Mouthy Puppies and Inappropriate Play
Puppies will be puppies and they explore with their mouths, but you want to be sure to curb overzealous puppy mouthing before your little ones grows into a big problem. Puppies usually learn bite inhibition when playing with other puppies, learning by trail and error how hard is too hard to bite when playing. They need to learn the same lesson with humans, it will just take some time and consistency.
My Puppy is Chewing on My Hands, What Do I Do?
If your puppy begins biting at your hands, wait until the bite is especially hard (hard enough to pinch, but not hard enough to break skin). Yelp loudly like a puppy would and let your hand go limp in her mouth until she lets go. When she lets go or licks you, reward her for good behavior. Continue this way with your puppy until she understands that hard pressure is too much for playing. Next, move on to yelping at moderate bites, and finally lighter bites as your puppy learns to control its mouth pressure. The goal is to teach your puppy how hard is too hard, but not inhibit playtime or natural puppy behaviors.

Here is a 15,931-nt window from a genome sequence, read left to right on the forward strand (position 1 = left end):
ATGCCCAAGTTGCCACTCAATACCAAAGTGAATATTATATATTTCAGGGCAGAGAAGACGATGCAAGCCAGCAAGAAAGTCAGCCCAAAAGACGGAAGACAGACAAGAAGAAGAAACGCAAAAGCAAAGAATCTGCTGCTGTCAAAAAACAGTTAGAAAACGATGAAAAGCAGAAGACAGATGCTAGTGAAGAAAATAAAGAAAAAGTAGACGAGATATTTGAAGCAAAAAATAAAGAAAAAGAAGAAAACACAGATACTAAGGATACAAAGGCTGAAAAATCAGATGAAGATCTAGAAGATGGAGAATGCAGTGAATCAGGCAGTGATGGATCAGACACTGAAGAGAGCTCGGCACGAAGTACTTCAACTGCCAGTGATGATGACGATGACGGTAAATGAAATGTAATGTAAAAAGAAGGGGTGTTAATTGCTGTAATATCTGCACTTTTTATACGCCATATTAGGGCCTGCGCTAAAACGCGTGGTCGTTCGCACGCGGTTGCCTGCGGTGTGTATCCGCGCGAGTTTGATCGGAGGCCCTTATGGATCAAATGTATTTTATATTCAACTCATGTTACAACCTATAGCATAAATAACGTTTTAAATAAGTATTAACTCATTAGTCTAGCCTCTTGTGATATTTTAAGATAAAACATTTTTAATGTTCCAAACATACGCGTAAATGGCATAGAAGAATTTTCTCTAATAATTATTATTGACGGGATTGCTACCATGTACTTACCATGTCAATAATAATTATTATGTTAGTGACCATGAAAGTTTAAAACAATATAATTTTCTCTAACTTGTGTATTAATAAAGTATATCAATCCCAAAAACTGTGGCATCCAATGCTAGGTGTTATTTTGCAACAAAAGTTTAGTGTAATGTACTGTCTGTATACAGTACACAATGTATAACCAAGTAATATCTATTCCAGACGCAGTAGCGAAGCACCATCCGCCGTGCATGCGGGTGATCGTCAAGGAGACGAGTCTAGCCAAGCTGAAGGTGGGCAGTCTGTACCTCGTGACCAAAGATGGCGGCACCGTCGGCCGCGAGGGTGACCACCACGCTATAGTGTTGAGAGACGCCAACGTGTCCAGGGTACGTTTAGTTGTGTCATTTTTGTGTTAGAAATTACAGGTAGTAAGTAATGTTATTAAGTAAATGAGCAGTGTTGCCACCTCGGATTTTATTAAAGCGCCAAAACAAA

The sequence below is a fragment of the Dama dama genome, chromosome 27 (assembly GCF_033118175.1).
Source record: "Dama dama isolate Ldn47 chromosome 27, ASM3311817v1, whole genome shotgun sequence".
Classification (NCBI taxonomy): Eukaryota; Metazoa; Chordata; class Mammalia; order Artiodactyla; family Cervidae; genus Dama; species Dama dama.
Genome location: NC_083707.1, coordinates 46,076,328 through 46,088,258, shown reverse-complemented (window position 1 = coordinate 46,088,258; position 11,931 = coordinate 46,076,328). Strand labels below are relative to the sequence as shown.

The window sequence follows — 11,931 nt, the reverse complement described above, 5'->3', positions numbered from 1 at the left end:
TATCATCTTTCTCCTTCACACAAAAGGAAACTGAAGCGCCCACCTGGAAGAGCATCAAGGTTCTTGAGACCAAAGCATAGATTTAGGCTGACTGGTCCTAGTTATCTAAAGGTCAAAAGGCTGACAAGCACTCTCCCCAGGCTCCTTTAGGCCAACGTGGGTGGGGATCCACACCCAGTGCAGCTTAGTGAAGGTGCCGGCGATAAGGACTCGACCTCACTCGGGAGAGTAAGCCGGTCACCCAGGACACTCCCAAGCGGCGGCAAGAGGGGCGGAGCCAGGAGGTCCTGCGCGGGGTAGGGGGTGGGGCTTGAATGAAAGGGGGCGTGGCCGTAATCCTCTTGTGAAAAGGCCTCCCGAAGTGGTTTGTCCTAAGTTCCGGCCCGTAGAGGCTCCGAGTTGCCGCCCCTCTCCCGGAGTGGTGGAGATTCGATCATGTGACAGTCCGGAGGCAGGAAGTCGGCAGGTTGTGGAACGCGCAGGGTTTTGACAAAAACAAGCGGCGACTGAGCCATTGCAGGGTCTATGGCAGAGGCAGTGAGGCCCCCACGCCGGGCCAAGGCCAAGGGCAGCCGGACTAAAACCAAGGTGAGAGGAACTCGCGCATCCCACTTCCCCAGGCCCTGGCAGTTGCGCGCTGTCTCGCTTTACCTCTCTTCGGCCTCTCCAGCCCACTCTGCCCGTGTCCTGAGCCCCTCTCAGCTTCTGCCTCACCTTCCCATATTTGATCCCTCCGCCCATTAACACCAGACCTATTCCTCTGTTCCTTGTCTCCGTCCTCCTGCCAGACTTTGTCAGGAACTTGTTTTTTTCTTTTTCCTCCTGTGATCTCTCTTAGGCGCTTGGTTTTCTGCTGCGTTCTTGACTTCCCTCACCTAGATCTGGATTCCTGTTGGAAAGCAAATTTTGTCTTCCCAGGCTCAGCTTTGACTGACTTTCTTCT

If yelping doesn’t appear to have any effect, you can try saying “too bad” in a stern voice or putting your puppy in “time out.” Time out requires you to ignore or get up and move away for your puppy for two to twenty seconds anytime your puppy mouths too hard.
Once your puppy is learning to control her pressure with her teeth, begin substituting your hand for an appropriate chew toy. This strategy can also be used if your puppy likes to ambush your feet and legs while you are walking. If your puppy runs at your legs, immediately stop walking. If you can, keep a toy in your pocket for distraction. If not, just simply stop moving until the puppy lets go.
If you’re afraid that your puppy’s behavior is not improving or is getting worse, please consult a licensed dog behaviorist or pet trainer.